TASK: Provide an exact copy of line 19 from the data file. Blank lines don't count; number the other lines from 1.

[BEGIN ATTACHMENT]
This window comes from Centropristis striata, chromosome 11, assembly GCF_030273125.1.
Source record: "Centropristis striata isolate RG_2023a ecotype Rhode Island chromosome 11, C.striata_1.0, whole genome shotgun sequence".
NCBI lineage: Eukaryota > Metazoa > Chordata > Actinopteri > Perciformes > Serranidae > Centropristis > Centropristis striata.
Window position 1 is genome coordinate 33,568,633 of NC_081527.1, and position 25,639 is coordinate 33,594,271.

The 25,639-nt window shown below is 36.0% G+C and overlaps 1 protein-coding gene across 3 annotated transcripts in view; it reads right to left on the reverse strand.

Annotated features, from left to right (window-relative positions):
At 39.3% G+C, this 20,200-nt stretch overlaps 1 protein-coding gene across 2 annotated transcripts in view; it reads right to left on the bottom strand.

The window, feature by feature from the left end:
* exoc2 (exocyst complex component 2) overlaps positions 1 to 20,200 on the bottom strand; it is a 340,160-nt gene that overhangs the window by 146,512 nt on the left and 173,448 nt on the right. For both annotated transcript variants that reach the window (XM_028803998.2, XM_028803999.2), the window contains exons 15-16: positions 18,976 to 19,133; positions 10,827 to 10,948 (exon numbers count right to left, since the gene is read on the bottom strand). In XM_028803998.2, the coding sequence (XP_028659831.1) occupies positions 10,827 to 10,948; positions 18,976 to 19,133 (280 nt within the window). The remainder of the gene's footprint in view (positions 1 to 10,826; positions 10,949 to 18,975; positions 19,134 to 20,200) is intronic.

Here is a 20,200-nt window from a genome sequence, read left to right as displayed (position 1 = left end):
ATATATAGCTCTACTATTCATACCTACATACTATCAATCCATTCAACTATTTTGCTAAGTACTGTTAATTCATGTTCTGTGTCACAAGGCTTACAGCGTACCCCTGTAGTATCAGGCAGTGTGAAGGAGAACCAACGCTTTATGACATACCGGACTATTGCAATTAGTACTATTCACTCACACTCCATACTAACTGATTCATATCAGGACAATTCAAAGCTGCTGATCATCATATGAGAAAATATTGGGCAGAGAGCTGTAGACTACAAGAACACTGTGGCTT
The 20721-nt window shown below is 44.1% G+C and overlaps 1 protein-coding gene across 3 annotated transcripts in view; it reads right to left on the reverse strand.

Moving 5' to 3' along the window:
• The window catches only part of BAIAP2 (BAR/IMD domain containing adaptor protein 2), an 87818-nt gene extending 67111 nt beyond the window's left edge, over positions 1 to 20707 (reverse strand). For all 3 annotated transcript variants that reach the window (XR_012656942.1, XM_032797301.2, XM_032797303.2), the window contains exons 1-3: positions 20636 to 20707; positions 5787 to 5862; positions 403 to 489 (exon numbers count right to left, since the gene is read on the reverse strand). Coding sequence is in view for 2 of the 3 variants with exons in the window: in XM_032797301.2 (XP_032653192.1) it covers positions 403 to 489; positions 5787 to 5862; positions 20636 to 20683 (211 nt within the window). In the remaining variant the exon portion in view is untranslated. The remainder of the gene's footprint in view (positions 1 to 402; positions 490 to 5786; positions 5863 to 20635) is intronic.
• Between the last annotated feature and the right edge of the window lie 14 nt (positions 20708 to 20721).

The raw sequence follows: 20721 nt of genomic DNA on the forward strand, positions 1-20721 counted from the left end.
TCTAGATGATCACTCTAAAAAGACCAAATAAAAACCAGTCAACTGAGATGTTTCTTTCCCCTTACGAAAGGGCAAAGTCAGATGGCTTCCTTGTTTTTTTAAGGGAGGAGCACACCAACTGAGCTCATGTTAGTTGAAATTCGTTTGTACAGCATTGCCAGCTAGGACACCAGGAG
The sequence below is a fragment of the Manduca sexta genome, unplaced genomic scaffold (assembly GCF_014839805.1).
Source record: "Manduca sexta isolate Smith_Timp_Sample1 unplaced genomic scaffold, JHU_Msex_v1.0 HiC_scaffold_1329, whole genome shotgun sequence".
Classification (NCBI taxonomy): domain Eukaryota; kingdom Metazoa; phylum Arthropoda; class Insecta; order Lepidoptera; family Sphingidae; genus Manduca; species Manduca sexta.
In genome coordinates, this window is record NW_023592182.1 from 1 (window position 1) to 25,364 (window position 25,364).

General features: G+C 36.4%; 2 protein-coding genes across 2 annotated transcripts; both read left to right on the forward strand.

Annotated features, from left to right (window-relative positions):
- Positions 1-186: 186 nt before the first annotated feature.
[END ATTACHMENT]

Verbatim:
Source record: "Manduca sexta isolate Smith_Timp_Sample1 unplaced genomic scaffold, JHU_Msex_v1.0 HiC_scaffold_1329, whole genome shotgun sequence".